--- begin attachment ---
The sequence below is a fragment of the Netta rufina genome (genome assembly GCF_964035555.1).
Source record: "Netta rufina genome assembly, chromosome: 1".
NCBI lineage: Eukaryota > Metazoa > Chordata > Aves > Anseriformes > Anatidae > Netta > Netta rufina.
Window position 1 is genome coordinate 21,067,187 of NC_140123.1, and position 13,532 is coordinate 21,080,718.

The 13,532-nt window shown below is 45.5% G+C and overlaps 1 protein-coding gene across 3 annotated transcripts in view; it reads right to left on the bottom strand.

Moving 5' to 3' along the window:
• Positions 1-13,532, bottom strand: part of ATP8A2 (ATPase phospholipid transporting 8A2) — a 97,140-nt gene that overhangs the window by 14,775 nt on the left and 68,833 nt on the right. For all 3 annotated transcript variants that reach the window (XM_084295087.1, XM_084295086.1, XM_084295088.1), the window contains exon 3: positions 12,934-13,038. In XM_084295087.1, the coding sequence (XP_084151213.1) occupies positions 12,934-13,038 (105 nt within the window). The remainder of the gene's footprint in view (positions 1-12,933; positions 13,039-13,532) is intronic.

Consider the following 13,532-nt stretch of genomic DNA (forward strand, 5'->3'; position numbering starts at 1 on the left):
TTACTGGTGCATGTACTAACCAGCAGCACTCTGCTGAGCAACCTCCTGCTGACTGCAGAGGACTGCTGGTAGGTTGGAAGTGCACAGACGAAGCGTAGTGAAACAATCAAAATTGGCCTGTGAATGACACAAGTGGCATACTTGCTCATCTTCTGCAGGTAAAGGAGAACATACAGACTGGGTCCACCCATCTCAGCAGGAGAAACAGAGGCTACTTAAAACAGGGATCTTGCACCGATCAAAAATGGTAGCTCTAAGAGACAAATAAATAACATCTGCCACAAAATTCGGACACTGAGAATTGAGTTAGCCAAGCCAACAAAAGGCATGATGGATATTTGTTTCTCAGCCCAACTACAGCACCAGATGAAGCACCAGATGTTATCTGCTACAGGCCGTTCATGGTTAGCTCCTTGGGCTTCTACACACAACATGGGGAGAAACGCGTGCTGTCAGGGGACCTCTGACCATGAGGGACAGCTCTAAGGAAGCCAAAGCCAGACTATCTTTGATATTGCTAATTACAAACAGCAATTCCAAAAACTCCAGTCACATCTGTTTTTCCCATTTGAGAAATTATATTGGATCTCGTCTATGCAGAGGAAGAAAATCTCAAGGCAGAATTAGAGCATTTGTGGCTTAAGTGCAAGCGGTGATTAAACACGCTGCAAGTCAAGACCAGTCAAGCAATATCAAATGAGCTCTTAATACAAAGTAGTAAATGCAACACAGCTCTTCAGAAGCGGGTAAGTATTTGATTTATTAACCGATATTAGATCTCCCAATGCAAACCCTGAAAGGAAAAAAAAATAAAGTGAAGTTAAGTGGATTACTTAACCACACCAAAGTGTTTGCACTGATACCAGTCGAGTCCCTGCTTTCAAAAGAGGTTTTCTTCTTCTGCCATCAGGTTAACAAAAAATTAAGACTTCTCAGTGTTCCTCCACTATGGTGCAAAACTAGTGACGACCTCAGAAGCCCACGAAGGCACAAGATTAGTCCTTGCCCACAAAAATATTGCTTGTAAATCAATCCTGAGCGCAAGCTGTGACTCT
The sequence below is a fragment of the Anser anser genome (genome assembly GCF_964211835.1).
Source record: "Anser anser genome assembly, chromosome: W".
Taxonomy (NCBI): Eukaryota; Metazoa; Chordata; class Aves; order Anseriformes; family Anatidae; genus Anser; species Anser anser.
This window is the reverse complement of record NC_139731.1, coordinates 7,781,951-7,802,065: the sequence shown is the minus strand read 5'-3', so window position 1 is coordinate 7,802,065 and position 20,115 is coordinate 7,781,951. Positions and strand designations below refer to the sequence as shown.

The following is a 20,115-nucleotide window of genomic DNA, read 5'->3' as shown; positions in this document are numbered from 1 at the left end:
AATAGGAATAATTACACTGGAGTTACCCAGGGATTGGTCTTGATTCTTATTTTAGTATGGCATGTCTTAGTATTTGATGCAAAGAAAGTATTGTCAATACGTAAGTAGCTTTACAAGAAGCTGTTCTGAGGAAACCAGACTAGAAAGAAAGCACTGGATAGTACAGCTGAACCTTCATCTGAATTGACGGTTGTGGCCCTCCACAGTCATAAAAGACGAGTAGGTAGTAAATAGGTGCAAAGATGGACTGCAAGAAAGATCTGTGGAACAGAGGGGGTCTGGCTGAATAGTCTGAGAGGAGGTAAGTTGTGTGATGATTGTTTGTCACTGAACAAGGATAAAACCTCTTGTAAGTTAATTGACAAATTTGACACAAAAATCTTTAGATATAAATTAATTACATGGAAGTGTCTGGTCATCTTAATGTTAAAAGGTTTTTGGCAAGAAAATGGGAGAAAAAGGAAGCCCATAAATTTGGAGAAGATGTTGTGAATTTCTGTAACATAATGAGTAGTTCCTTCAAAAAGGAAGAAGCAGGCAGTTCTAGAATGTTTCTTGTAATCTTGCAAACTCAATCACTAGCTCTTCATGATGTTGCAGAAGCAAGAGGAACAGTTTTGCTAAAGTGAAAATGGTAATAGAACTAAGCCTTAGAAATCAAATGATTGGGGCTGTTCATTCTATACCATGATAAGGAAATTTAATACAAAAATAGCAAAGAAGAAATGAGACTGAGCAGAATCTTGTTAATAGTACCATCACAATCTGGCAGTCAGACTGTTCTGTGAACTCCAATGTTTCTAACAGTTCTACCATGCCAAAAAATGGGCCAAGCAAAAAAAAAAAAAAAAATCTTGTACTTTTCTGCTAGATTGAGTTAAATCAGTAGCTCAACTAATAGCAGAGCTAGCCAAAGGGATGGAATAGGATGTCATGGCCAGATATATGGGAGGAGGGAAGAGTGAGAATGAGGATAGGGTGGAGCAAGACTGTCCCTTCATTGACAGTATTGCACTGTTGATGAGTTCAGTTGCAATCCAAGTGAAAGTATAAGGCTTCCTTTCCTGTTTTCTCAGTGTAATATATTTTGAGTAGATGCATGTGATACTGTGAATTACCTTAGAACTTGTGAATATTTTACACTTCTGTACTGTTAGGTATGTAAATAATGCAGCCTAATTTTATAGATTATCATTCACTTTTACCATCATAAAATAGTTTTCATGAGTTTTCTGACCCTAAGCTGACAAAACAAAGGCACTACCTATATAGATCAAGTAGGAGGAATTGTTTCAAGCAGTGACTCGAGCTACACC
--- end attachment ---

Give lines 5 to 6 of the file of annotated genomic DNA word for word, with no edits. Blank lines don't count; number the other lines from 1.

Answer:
The 13,532-nt window shown below is 45.5% G+C and overlaps 1 protein-coding gene across 3 annotated transcripts in view; it reads right to left on the bottom strand.

Moving 5' to 3' along the window: